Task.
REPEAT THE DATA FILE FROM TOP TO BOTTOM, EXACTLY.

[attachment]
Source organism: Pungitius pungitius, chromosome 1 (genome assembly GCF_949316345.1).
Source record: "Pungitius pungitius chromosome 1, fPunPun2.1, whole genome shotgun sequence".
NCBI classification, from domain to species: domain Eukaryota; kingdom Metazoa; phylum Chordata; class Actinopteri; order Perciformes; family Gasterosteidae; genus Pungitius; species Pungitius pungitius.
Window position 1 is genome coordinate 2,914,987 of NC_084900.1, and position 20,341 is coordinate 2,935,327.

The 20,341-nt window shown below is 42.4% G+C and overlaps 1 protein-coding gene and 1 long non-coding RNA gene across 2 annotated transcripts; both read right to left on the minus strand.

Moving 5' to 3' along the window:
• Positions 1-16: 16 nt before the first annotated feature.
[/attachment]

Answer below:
Source organism: Pungitius pungitius, chromosome 1 (genome assembly GCF_949316345.1).
Source record: "Pungitius pungitius chromosome 1, fPunPun2.1, whole genome shotgun sequence".
NCBI classification, from domain to species: domain Eukaryota; kingdom Metazoa; phylum Chordata; class Actinopteri; order Perciformes; family Gasterosteidae; genus Pungitius; species Pungitius pungitius.
Window position 1 is genome coordinate 2,914,987 of NC_084900.1, and position 20,341 is coordinate 2,935,327.

The 20,341-nt window shown below is 42.4% G+C and overlaps 1 protein-coding gene and 1 long non-coding RNA gene across 2 annotated transcripts; both read right to left on the minus strand.

Moving 5' to 3' along the window:
• Positions 1-16: 16 nt before the first annotated feature.